Back in May this year, American teen clothing retailer Abercrombie & Fitch came under fire when CEO Michael Jeffries told Salon magazine in an interview:
In every school there are the cool and popular kids, and then there are the not-so-cool kids. Candidly, we go after the cool kids. We go after the attractive all-American kid with a great attitude and a lot of friends. A lot of people don’t belong [in our clothes], and they can’t belong. Are we exclusionary? Absolutely."
It became painfully clear to the general public that his idea of "cool" did not include fat, older or poor individuals when it was revealed that the company does not stock women's apparel above a UK size 14 and reportedly burns unsold clothes rather than donate them (to maintain their exclusivity).
In essence, Michael Jeffries' brand identity, reflected by its staff, models and exclusive policies was meant to look something like this:
Unfortunately for him, the sort of association people are making with the A&F brand looks something more like this:
Taking an Organic View of the Brand we can see that A&F's brand identity is not in control of the managers, but is co-created as a result of individuals' experiences with its interfaces (be they employees or leaked statements to the public), and importantly, brand communities.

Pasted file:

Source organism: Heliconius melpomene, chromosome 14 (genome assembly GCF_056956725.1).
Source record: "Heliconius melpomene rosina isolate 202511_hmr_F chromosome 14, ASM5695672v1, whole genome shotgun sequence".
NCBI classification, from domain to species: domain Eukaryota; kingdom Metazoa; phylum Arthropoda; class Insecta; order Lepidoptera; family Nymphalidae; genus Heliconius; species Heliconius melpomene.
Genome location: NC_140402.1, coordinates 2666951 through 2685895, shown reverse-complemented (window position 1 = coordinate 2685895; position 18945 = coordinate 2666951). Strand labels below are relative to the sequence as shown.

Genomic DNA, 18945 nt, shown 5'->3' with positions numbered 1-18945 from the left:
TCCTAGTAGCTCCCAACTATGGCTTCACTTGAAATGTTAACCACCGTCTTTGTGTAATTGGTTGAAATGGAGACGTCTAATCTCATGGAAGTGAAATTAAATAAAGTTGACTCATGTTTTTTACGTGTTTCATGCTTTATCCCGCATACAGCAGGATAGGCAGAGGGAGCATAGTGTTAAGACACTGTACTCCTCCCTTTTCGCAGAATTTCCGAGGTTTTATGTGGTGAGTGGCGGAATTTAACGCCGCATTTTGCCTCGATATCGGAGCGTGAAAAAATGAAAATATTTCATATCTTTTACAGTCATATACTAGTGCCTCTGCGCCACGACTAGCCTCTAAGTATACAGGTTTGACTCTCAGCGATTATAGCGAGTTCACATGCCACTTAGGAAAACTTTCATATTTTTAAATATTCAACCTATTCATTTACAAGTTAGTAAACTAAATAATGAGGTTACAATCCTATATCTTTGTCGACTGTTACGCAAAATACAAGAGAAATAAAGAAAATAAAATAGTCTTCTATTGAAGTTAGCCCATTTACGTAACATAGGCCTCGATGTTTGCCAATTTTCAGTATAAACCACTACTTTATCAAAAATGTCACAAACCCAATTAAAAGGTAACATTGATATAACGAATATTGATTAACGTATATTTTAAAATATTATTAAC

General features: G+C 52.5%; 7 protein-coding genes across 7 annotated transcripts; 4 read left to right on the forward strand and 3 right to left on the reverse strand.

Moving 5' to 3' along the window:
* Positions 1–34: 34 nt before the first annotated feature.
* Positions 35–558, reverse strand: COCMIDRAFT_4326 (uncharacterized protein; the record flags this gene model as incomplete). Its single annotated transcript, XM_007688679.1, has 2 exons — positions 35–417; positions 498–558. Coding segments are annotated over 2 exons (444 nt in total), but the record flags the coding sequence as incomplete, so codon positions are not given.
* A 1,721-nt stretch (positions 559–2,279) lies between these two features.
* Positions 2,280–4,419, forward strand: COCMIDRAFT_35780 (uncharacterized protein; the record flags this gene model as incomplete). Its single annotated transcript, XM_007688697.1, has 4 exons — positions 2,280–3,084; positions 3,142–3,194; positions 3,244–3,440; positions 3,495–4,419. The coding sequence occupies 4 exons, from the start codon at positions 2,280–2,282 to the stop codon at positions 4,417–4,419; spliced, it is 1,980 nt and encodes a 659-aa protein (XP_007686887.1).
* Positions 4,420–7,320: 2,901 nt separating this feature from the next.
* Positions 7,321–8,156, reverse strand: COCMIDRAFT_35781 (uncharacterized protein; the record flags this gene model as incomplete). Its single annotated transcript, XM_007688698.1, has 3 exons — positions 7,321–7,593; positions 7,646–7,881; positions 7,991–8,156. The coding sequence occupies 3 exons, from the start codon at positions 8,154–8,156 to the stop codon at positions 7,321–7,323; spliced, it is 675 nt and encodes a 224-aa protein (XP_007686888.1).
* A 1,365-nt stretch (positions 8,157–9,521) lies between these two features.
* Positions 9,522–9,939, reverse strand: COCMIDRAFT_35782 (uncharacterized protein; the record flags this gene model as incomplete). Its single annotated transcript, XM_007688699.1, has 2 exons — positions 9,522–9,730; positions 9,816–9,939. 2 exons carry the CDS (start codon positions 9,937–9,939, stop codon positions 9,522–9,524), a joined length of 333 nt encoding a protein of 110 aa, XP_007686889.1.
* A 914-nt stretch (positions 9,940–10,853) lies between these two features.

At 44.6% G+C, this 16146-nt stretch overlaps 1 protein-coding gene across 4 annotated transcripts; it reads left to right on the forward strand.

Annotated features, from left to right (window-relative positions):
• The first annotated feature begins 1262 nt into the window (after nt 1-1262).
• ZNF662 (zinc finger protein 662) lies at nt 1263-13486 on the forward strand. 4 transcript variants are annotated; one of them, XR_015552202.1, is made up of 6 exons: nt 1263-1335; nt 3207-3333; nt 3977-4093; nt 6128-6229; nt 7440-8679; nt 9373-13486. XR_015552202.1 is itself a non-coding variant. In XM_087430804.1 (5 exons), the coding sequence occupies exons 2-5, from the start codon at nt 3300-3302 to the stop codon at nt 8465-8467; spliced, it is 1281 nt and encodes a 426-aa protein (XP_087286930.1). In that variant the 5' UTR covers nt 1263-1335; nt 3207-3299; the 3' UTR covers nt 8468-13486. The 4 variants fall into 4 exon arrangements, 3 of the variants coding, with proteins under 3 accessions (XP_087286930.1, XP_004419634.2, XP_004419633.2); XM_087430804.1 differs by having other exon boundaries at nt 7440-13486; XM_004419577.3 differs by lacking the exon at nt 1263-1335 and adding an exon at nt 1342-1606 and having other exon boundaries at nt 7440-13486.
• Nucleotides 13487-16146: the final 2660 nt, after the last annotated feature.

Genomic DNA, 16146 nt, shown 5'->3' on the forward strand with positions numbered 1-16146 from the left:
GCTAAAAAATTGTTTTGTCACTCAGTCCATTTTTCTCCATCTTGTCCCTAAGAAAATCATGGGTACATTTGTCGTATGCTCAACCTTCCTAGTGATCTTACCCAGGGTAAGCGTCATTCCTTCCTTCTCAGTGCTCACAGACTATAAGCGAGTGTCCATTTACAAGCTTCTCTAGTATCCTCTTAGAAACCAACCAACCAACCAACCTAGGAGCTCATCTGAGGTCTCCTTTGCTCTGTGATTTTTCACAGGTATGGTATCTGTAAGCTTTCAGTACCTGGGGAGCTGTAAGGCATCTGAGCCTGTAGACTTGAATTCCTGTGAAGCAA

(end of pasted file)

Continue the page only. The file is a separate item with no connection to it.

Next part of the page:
The latter has played a huge role in putting A&F clothes onto Michael's unintended, excluded, target market: homeless people. Writer Greg Karber started a popular campaign with his viral video "Abercrombie & Fitch Gets a Brand Readjustment #FitchTheHomeless" which got people and celebrities donating their A&F clothes to the homeless, protesting outside of stores, tweeting about it, outraged by the brand. After all, Westerners live in a society that likes to think it's inclusive - and dislike being told what we can and cannot wear.
So how can I fix this?
A&F need to take back the brand into their own hands and give it a good makeover that will rinse the bad taste that's been left in consumers' mouths.
- REVIEW: Predatory Thinking by Dave Trott